It is evident the correspondence existing between Ehrlich's theory on lateral chains and the interaction between surface molecules present on B or T cells with a specific antigen generating a clonal expansion that leads to the release of immunoglobulins into the blood stream.
Despite the remarkable work done by Ehrlich towards standardizing and conferring power to the antitoxins discovered by Emil von Behring, the first Nobel Prize in Physiology and Medicine in 1901 was awarded to the last one (2).
However, Professor Theodor Langhans of Berne considered until the end that Paul Ehrlich was a potential creditor for the award as written in a letter sent to the Nobel Foundation (9):
<<As far as Paul Ehrlich is concerned, we need to select his most important contributions, his investigations on ricin (the <<toxalbumin>> or Lectin of the castor bean), and on abrin (a powerful phytotoxin of the precatory bean) going back to 1891 and following directly those of Behring's. Both of these toxins are related to the toxalbumoses of bacterial origin and can be prepared in large quantities and sufficient purity, which made it possible for Ehrlich to investigate the problem of the immune response with almost mathematical precision. He arrived at the most interesting result that the peak of immunity is reached after repeated doses on the sixth day, comparable to the crises in pneumonia or measles, and Ehrlich drew attention to the analogy of the two situations. Better known are his experiments in which he studied the transfer of immunity from mother to child through lactation or inheritance, investigations that he extended to tetanus and swine erysipelas (Schweine-Rotlauf). But even more important and most original are Ehrlich's views on the origin of antitoxins (antibodies), his determination of the strength of the serum against diphtheria in 1897 which he expanded to tetanus.
He considers antitoxin (antibody) a normal component of the cell with special <<sidechains>> (Receptors) as part of the operational cellular apparatus. The toxin of tetanus combines with such a side chain with a profound effect on the entire cell including the nucleus. As soon as the <<sidechain>> is occupied by the toxin, a compensatory formation of many new sidechains results, in Ehrlich's views, in an incredible abundance in which the excess sidechains are ejected from the cells, enter the blood stream and thus form the antiserum which neutralizes the invading toxin ...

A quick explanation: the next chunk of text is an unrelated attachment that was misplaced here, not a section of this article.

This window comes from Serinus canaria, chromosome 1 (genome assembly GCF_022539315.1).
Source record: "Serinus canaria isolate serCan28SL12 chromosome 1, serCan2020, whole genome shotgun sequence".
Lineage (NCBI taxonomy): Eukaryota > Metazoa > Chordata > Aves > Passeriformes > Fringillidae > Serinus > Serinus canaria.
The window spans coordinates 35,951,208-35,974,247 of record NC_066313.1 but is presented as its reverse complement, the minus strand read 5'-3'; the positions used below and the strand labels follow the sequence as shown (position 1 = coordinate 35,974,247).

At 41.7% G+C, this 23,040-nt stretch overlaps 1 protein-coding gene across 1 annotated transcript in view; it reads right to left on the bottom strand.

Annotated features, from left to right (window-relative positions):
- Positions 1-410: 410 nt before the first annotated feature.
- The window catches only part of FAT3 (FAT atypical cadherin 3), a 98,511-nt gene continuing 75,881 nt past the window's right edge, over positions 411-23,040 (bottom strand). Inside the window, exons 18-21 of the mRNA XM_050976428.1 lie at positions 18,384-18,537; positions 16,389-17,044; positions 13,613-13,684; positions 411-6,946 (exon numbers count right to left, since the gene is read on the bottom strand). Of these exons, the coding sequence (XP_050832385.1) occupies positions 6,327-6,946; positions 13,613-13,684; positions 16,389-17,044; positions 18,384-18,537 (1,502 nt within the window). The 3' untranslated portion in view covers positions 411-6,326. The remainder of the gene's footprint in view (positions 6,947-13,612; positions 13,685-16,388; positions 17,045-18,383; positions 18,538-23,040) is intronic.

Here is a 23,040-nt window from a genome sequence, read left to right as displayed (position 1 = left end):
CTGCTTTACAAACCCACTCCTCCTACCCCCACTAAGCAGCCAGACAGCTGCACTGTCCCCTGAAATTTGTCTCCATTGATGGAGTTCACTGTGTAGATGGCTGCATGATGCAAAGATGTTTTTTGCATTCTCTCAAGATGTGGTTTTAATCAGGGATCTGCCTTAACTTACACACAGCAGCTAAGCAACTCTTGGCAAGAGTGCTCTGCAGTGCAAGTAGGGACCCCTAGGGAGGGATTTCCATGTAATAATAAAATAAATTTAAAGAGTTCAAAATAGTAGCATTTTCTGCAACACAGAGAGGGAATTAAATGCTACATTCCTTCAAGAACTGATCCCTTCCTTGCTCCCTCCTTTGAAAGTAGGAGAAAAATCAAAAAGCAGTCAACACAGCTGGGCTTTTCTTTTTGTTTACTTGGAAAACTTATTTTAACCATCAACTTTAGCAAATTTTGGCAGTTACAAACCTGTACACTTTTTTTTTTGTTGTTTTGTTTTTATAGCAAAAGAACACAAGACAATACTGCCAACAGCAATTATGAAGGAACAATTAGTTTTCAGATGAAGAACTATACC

This explanation is vastly different and much
more innovative than anything that has been thought or written on the origin of antibodies so far. Ehrlich's ideas on toxoids (attenuated toxins) and epitoxoids prove him to be an ingenious and highly original thinker. His earlier hematological work, the discovery of the mast cells, the histochemical staining of living nerve fibers with methylene blue, his vital staining, have by now been fully accepted and clinically applied.
In short, I would like to nominate Behring in Marburg and Paul Ehrlich in Frankfurt as prime candidates for the first Nobel Prize.
I consider the two candidates as the most original and felicitous investigators in the field of medicine>> (9)
Ehrlich had to wait seven years to get his deserved award. In 1908, in recognition to his contributions to immunology, he received the Nobel Prize in Physiology and Medicine, in the company of the Russian immunologist and bacteriologist Ilya Ilyich Mechnikov from the Pasteur Institute of Paris, France (2) and during the following years he obtained several nominations for the same award.
By that time Paul Ehrlich maintained a close longstanding relationship with the Farbwerke-Hoechst (7) company (now Aventis), dedicated to the manufacture of coloring substances.
Although he always counted with available laboratories and economic funds, this relationship was key in achieving the 606 tests carried out on mice, guinea pigs and rabbits, which culminated with the finding that the derivative from arsenic which he called salvarsan (that saves through arsenic) was effective against the fearsome spirochete that causes syphilis orTreponema pallidum (5), discovered a long time ago by Schaudinn and Hoffmann in Berlin.
Although the first tests carried out by Ehrlich discarded the compound used in the 606 trial because of its apparent ineffectiveness, he decided to try it again. This decision was influenced by Kitasato, his former colleague and also by his disciple Hata, who had developed a method to infect rabbits with the spirochete, which called the attention of Ehrlich and led him to evaluate it in infected rabbits (2).